I was a teenager at that point, and while I definitely didn’t share my mother’s puritanical views, I wondered why Ignacia hadn’t kicked Miguel to the curb. When we visited Ignacia, I studied her brown, lined face for hints of shame or despair. I scrutinized the kids, all seven of them, watching to see if they snubbed their philandering father.
But they all seemed fine. I remember watching Ignacia water the potted plants outside her house. Despite her husband’s secret philandering with the maid, the philandering that yielded a child-to-be, she radiated the same air of acceptance I had come to associate with her: acceptance of her station in life, that of a poor Mexican woman with limited options.
Perhaps the fact that she had moved up in the world and was no longer living with her entire family in a dingy one-bedroom, but was now the wife of a hotel a manger who got to reside in a clean, airy red-tiled adobe house overrode any sense of outrage she must have had.
Miguel did seem a bit embarrassed when faced by my mother, who couldn’t hide her profound disappointment at his behavior. I know my parents had furtive talks with Miguel and Ignacia, then Josafina, separately. I know my mother prayed about it. My father, who had actually had a stint as a Presbyterian minister, had a more pragamatic take on the situation, a take that I believe my mother ultimately accepted.
Despite the profound Catholicism that permeated the air of this tiny town, marital fidelity was frequently sidestepped. I learned this first-hand when I morphed from an awkward 13-year-old into a 16-year-old spicy enchilada, and was groped by one of the hotel waiters, a married man who had known me since I was three years old.
When I pushed him away, sputtering: “But you’re married – and Catholic!” , he shrugged and said, simply: “It’s accepted here that men have other women.”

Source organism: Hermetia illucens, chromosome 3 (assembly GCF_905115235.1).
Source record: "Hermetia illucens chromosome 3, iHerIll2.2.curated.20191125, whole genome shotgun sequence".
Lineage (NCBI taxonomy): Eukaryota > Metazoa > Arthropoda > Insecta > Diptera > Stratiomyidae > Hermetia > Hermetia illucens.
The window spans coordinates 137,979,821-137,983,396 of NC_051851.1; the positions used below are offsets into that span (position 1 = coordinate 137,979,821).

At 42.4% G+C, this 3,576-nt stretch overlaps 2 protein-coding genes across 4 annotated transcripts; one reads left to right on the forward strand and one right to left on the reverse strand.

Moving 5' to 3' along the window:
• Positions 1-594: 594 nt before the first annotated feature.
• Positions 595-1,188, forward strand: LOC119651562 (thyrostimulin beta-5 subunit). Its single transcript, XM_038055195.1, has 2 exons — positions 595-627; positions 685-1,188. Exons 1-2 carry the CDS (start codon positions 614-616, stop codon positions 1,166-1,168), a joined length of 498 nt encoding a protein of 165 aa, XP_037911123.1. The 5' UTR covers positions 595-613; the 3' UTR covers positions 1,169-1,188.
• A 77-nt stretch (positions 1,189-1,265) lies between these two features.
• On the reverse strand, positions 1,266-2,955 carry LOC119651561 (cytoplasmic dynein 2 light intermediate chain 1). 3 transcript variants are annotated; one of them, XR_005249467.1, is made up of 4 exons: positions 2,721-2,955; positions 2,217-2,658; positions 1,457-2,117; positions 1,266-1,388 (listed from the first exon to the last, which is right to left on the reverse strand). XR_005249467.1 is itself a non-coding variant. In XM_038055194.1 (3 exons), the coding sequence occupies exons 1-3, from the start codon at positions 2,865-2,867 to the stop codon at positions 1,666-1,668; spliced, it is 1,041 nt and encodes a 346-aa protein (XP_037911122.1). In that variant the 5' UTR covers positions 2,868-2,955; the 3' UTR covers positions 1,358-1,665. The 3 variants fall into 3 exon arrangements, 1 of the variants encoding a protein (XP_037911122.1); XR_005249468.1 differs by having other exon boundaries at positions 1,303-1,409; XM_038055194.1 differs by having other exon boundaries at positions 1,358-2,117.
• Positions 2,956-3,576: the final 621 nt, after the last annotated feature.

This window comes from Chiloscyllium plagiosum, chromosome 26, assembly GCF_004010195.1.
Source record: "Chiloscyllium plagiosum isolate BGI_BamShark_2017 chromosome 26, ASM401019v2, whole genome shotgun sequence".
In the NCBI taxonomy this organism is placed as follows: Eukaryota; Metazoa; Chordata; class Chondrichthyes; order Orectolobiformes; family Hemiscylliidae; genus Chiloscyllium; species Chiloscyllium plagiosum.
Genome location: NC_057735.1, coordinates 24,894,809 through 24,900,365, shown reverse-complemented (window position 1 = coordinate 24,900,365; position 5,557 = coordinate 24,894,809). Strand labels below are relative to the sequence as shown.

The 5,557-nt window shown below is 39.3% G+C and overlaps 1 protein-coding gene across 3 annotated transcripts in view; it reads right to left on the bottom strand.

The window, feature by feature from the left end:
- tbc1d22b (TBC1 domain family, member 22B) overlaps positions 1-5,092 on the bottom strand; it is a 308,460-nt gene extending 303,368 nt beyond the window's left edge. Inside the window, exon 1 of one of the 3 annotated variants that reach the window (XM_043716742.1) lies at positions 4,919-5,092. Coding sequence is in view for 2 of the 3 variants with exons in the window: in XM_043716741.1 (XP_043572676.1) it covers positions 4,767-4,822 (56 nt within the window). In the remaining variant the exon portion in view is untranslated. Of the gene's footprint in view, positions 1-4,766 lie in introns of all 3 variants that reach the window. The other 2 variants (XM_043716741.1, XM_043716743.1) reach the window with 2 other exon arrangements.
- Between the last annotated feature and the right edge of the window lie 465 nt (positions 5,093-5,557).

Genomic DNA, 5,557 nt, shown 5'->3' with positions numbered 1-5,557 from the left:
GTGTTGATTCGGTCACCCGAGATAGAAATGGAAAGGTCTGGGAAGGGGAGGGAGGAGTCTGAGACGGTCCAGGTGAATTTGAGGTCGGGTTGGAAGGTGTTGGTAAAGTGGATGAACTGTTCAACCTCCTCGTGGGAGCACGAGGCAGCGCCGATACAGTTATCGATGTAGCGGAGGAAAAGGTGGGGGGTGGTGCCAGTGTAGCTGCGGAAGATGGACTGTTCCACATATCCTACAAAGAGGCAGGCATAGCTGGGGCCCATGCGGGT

“You mean your wife knows?” I sputtered again. “She wouldn’t be mad right now, if she saw what you were doing?”
He shrugged again, and lunged again. I pushed him away, thoroughly grossed out.
Josafina had her baby, a girl. Miguel took responsibility, providing for the child he had fathered with another woman. He and Ignacia stayed married. Their seven children accepted their stepsister as a part of the family.
Which brings me, finally, to the question: should Maria take Arnold back?
Despite the fact that they come from two different socioeconomic stratospheres, Maria and Ignacia have some things in common.
They’re both devout Catholics. They both have been raised in cultures – Mexico, and Kennedy-land — in which women tacitly acknowledge male sexual privilege. And they both have spent years married to the same man, with whom they have raised several children.
Even if Maria goes through with her divorce plans, she will never be rid of Arnold. Arnold will always be the father of her children. They will attend college graduations, weddings, and grandchildren’s baptisms together. Both mega-rich people, they undoubtedly have intricately drawn-up estate plans assigning zillions to their children, plans that they will just have to detangle should they go through with their divorce.
Given their circumstances, and given my own experience watching a very different, but similar couple stay together after the husband fathered a child with the maid, I have found myself thinking that Maria should stay with Arnold.
Maybe should is too strong a word. But, should she decide to stay with him, I would not think she’s making a mistake. I would not think she lacks self-esteem, or that her children will lose respect for her.
Would she be teaching her daughters that they should look the other way when their man “has other women”? Would she be teaching their sons to spread their seed with whatever household help tickles their libido?
Her children are Kennedys, for Chrissake. It is practically in their DNA, the notion that men cheat, and women put up with it. If the Schwarzenegger’s mother takes their father back, will it affect them more than the philandering-male Kennedy legacy has already affected them?
So with all that said, I say to Maria: whatever you decide, girlfriend, I support you.
What do you think? Should she take Arnold back, or let her pitbull of a divorce attorney loose on him?